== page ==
A year later Tommy was appointed the Government’s ad­viser on industrial and scientific affairs. The position led to an investigation into the radio industry and organisation of a fuel saving campaign. Hattie Jacques debuted as Sophie Tuckshop, the greedy schoolgirl whose prandial excesses were invari­ably followed by a giggle and ‘but I’m all right now’.

The twelfth, and final, series began on 23rd September 1948. Down on his luck, Tommy was now a permanent resi­dent at Henry Hall (the tramps’ guesthouse), run by Miss Hotchkiss. For the milestone 300th episode of 28th October, the setting was Madame Tussaud’s Waxworks in London. Here, passing through a door marked ‘The Hall of ITMA’s Past’, Tommy was reunited with many favourite characters from Foaming at the Mouth and Tomtopia, with Dino Galvani, Horace Percival, Clarence Wright, Lind Joyce and Dorothy Summers all making guest appearances.

The last ITMA went out on 6th January 1949. Tommy Handley died suddenly of a cerebral haemorrhage three days later. The news was conveyed to a stunned public immedi­ately after the usual repeat broadcast. Handley had been suffering from high blood pressure for some time, and his death seems a direct consequence of his dedication to work.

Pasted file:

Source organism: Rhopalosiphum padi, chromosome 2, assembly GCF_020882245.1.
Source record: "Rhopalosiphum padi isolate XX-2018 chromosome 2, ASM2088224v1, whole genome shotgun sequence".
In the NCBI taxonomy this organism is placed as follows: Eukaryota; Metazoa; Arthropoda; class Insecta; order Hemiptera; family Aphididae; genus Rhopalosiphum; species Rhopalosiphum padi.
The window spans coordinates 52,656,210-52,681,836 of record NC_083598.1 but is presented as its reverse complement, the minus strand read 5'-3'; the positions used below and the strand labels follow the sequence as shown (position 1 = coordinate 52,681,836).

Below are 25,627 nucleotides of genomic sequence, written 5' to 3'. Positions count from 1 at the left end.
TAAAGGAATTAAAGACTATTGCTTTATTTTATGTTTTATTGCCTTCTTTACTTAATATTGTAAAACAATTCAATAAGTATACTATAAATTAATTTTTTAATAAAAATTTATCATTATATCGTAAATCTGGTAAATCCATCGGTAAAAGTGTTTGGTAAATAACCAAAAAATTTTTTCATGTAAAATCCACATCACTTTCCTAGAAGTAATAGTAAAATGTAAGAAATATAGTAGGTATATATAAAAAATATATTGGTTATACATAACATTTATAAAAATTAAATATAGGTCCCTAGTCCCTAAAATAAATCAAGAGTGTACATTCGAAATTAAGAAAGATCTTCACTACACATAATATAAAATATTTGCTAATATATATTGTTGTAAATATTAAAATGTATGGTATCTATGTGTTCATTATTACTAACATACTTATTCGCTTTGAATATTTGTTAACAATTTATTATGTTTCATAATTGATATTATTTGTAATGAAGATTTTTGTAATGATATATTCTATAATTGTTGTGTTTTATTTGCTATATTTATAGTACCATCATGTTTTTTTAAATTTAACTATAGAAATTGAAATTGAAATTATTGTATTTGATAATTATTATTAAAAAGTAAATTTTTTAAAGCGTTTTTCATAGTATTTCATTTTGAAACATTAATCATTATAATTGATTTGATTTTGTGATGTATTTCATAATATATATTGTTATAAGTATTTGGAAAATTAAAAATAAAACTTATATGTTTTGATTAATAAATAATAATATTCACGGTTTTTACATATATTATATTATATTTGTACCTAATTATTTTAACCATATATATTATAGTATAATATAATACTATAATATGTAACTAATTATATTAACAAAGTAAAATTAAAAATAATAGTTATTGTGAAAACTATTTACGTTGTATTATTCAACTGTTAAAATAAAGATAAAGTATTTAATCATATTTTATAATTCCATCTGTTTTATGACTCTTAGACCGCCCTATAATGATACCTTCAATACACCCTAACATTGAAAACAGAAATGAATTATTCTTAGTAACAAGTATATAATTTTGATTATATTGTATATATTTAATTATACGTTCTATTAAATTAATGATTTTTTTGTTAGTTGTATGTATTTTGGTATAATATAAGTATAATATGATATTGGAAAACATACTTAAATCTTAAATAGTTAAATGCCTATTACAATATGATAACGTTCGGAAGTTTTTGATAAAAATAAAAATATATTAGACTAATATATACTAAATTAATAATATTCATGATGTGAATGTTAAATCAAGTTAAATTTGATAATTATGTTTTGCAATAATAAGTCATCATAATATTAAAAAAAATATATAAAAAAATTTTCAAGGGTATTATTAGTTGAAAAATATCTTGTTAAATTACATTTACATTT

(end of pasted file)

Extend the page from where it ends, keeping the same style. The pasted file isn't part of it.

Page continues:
Thousands of mourners and sightseers lined the six mile route from a private chapel in Westbourne Grove to the Golders Green Crematorium, where the scene looked more like the Palladium on the night of a Royal Variety Performance than a funeral. Two memorial services were held — one at St. Paul’s Cathedral in London and the other at Liverpool Cathedral.

The Radio Times shows that there was an edition of ITMA scheduled for 13th January, but this was to be replaced by a special tribute programme. Later, in the Light Programme magazine show Mirror of the Month, sound effects boys Brian Begg and Johnny Ammonds reminisced and demonstrated some of the ITMA effects. The item ended with the suggestion ‘Shall we close the door for the last time?’. They did, and this was followed by a five second pause. One radio critic thought this the most poignant tribute of them all.